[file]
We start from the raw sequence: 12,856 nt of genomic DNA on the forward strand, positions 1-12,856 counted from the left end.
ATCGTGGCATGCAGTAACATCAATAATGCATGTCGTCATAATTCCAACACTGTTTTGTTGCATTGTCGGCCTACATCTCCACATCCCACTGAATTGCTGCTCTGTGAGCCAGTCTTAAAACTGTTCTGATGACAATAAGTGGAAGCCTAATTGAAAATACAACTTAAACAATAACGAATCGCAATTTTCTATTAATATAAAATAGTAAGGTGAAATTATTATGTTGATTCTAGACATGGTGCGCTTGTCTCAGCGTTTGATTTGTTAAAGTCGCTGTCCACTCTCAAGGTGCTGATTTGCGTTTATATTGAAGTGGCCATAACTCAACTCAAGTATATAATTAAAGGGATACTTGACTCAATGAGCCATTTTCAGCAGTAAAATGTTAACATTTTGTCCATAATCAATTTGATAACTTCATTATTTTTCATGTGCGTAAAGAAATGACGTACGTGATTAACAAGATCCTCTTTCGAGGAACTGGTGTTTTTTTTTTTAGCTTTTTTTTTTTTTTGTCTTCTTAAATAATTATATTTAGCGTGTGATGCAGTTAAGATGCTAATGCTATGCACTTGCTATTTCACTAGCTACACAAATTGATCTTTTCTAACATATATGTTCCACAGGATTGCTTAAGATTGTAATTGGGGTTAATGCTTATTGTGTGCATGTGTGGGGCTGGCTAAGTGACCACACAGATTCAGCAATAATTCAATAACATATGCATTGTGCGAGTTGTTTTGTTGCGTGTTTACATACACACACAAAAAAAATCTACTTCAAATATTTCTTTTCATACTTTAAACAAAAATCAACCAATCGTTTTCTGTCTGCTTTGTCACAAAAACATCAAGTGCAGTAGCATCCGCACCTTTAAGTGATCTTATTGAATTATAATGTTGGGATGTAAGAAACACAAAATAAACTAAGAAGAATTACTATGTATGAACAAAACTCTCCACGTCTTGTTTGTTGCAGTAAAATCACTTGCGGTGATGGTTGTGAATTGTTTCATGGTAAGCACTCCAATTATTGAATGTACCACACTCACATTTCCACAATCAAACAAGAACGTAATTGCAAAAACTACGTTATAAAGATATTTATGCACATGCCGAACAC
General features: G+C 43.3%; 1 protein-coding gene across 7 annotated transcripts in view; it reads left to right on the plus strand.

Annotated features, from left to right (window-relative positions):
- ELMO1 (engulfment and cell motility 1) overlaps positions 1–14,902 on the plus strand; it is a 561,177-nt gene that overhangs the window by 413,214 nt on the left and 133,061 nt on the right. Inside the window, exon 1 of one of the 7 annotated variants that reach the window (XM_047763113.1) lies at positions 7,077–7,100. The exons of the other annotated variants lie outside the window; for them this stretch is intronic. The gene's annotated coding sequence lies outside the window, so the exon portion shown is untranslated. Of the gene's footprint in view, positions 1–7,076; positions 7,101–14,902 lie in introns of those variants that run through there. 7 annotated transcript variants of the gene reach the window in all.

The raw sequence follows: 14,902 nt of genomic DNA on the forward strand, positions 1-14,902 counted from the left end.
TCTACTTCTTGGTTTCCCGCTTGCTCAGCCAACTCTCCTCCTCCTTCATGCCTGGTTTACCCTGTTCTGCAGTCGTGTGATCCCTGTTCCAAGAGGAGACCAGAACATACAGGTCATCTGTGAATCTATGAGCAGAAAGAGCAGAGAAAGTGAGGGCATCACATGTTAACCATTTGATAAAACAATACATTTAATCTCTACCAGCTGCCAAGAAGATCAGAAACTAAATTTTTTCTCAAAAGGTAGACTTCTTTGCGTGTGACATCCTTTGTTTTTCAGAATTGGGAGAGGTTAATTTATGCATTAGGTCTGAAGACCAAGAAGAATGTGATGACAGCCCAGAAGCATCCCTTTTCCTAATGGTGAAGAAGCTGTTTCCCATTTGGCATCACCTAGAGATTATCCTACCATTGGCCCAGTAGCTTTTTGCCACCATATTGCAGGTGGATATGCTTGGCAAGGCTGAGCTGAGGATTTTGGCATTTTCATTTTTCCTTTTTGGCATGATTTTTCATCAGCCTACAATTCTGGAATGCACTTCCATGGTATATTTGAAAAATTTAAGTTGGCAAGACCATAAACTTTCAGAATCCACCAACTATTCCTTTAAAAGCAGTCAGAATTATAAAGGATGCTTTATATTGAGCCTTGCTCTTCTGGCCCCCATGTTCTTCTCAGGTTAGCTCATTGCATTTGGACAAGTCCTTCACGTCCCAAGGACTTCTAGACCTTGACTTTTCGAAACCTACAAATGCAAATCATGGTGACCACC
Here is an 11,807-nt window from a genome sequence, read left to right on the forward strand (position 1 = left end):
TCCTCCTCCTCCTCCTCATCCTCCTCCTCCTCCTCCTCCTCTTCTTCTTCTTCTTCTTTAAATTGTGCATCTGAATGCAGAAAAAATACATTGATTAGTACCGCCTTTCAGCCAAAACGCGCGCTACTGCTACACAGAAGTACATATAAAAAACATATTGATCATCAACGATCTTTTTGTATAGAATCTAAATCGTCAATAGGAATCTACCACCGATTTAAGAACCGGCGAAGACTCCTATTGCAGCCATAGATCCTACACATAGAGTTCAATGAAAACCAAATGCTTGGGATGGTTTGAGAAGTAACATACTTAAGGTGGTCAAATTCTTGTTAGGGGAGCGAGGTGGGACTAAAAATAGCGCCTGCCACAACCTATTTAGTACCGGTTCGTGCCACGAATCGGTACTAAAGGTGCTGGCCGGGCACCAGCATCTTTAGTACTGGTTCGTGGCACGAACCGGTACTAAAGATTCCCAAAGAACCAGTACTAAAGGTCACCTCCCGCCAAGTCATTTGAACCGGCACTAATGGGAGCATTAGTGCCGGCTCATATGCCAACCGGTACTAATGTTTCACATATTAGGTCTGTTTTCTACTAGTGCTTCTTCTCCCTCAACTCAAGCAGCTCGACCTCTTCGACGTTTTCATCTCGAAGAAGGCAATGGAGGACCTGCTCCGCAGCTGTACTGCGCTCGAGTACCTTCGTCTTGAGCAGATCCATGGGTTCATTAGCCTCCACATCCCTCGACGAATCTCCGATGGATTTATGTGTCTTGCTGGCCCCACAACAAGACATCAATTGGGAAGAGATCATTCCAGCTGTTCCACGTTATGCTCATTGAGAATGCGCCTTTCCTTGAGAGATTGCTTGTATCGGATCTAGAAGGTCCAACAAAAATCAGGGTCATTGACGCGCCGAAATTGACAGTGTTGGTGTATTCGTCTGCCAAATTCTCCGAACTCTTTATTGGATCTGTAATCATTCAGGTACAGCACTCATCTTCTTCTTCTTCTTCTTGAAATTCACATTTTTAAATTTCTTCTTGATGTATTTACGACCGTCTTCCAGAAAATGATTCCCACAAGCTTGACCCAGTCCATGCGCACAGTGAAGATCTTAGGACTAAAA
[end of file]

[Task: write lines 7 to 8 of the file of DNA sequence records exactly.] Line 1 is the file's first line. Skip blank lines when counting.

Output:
TCTACTTCTTGGTTTCCCGCTTGCTCAGCCAACTCTCCTCCTCCTTCATGCCTGGTTTACCCTGTTCTGCAGTCGTGTGATCCCTGTTCCAAGAGGAGACCAGAACATACAGGTCATCTGTGAATCTATGAGCAGAAAGAGCAGAGAAAGTGAGGGCATCACATGTTAACCATTTGATAAAACAATACATTTAATCTCTACCAGCTGCCAAGAAGATCAGAAACTAAATTTTTTCTCAAAAGGTAGACTTCTTTGCGTGTGACATCCTTTGTTTTTCAGAATTGGGAGAGGTTAATTTATGCATTAGGTCTGAAGACCAAGAAGAATGTGATGACAGCCCAGAAGCATCCCTTTTCCTAATGGTGAAGAAGCTGTTTCCCATTTGGCATCACCTAGAGATTATCCTACCATTGGCCCAGTAGCTTTTTGCCACCATATTGCAGGTGGATATGCTTGGCAAGGCTGAGCTGAGGATTTTGGCATTTTCATTTTTCCTTTTTGGCATGATTTTTCATCAGCCTACAATTCTGGAATGCACTTCCATGGTATATTTGAAAAATTTAAGTTGGCAAGACCATAAACTTTCAGAATCCACCAACTATTCCTTTAAAAGCAGTCAGAATTATAAAGGATGCTTTATATTGAGCCTTGCTCTTCTGGCCCCCATGTTCTTCTCAGGTTAGCTCATTGCATTTGGACAAGTCCTTCACGTCCCAAGGACTTCTAGACCTTGACTTTTCGAAACCTACAAATGCAAATCATGGTGACCACC
Here is an 11,807-nt window from a genome sequence, read left to right on the forward strand (position 1 = left end):